Yesterday, I broke down the recent stress test rankings of the 19 "too-big-to-fail" banks. That ranking showed how they fared based on their minimum Tier 1 common capital ratio in a stress test that stretched to the end of 2013.
Today, rather than the absolute capital ratios, let's look at how much their capital was affected by the stress test scenario. If you believe the numbers, this gives us some indication of how sensitive a bank's capital structure is to a 2007-2009-esque financial crisis (featuring falling asset prices and low interest rates) and also how conservative it is in its reporting.
The last column of the following table compares the minimum Tier 1 common capital ratio at the end of Q3 2011 with the minimum value during the stress test. The higher the number, the better.
Q3 2011 Ratio
Minimum "Stressed" Ratio*
Stressed vs. Current Actuals
|Bank of New York Mellon||12.5%||13.3%||106.4%|
|Capital One Financial||10%||7.2%||72%|
Bank of America
|PNC Financial Services||10.5%||6.6%||62.9%|
Source: Federal Reserve.
*Under the stress test scenario assuming no capital actions.
We see that Bank of New York Mellon and American Express increased their capital ratios under the stress scenario, indicating that even in a collapse, they could continue to add equity to their balance sheets.
The actual banks in the group (i.e. those that are primarily retail or investment banks) that held up the best were retail bankers US Bancorp and Fifth Third Bank. In both cases, their current capital ratios weren't particularly impressive versus their peers until they were stressed. On the flip side, KeyCorp, Citigroup, Goldman Sachs, and Morgan Stanley saw their double-digital capital ratios halved by the stress tests, resulting in stressed ratios lower than those of US Bank and Fifth Third.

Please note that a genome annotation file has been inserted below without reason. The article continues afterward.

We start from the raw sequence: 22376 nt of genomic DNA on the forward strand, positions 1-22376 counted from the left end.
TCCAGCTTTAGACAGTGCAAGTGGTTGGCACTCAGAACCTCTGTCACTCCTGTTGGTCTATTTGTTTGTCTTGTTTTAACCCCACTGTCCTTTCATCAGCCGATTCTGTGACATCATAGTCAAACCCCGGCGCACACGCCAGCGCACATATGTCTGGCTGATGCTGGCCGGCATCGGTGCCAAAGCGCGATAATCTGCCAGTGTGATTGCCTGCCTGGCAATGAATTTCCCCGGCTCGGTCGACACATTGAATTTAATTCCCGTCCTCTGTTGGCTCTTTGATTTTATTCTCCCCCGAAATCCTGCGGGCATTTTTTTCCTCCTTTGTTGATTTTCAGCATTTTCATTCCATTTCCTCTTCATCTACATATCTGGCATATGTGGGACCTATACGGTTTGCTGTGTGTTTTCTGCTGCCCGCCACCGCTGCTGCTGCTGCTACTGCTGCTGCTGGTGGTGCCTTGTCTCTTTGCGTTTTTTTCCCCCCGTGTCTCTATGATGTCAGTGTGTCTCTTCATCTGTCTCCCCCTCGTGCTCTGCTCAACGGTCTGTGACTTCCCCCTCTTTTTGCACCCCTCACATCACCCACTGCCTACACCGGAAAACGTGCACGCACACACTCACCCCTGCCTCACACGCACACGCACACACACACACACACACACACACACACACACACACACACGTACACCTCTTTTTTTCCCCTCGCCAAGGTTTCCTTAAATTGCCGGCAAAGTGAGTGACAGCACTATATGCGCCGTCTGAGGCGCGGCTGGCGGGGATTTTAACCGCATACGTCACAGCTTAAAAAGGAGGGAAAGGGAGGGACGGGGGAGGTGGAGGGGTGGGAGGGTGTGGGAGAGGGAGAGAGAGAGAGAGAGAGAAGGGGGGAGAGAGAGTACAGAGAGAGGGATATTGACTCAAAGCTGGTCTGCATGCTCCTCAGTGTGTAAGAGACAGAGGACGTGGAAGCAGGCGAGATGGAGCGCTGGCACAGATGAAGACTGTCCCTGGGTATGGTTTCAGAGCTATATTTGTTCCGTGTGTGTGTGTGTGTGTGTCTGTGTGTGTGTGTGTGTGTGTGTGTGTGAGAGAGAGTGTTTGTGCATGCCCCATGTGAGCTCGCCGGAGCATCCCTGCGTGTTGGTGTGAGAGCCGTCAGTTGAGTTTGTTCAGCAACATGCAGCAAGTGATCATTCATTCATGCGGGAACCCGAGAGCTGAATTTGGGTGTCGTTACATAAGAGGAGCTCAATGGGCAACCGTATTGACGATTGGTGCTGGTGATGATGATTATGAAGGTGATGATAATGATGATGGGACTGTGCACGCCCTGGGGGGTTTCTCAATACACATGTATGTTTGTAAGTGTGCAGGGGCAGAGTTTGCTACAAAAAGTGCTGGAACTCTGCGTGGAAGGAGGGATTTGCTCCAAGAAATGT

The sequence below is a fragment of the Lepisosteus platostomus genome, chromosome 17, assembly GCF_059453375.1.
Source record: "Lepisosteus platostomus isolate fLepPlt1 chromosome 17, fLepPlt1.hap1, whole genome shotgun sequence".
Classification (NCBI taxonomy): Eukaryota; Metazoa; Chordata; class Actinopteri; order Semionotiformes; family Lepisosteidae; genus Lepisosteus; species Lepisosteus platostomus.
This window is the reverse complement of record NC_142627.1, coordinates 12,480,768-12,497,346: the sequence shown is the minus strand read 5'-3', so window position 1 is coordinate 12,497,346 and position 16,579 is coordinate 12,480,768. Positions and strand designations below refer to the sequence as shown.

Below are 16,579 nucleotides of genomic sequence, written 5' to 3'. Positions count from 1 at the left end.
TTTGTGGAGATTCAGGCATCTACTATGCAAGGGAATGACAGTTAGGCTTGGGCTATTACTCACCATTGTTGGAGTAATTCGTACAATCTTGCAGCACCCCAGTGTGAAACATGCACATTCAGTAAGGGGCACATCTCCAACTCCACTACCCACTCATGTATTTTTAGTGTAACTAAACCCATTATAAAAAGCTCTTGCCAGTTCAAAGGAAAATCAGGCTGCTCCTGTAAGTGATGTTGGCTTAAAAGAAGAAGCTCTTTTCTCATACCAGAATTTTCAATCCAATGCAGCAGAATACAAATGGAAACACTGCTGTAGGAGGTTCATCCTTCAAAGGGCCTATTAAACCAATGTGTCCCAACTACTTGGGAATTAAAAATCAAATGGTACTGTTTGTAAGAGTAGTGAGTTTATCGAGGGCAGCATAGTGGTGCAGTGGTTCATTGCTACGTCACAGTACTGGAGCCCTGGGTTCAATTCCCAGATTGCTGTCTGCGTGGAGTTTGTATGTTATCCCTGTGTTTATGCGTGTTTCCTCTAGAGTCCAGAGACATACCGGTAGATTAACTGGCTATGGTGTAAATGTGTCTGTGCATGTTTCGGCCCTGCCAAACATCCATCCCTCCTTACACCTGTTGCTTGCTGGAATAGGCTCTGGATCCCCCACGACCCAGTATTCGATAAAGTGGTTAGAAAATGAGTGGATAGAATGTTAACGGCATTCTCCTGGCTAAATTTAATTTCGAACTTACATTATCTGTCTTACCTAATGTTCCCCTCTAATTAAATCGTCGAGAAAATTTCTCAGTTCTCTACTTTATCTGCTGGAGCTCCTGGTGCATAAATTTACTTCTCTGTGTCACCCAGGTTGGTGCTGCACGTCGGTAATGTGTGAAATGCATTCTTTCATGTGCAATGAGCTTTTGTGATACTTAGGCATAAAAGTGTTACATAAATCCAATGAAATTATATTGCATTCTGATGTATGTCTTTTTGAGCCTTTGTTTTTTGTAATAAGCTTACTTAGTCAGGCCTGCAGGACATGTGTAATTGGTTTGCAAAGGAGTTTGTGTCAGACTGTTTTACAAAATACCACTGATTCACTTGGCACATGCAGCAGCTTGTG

What may surprise you is that Bank of America, which gets so much bad press, was in the middle of the pack on this metric. That said, its absolute capital ratios before and after the stress scenario were both below average.
Use these results as another data point in your arsenal. It helps lend credence to why the market is willing to pay almost two times book value for US Bancorp stock while it's paying barely over half for Citi's.
And if the "too-big-to-fail" banks are too opaque for you but you're still interested in banking, check out our banking free report. It highlights an excellently run smaller bank that has fewer moving parts than many of the big boys. Grab your copy.
Anand Chokkavelu owns shares of Bank of America, Wells Fargo, Fifth Third Bancorp, PNC Financial Services Group, JPMorgan Chase, Citigroup, and KeyCorp, but he holds no other position in any company mentioned. He also owns long-dated options on Bank of America and warrants on Citigroup, Wells Fargo, and JPMorgan Chase. The Motley Fool owns shares of KeyCorp, JPMorgan Chase, Citigroup, Bank of America, PNC Financial Services Group, Fifth Third Bancorp, and Wells Fargo and has created a covered strangle position in Wells Fargo. Motley Fool newsletter services have recommended buying shares of Wells Fargo and Goldman Sachs and creating a write covered strangle position in American Express. Try any of our Foolish newsletter services free for 30 days. We Fools don't all hold the same opinions, but we all believe that considering a diverse range of insights makes us better investors. The Motley Fool has a disclosure policy.
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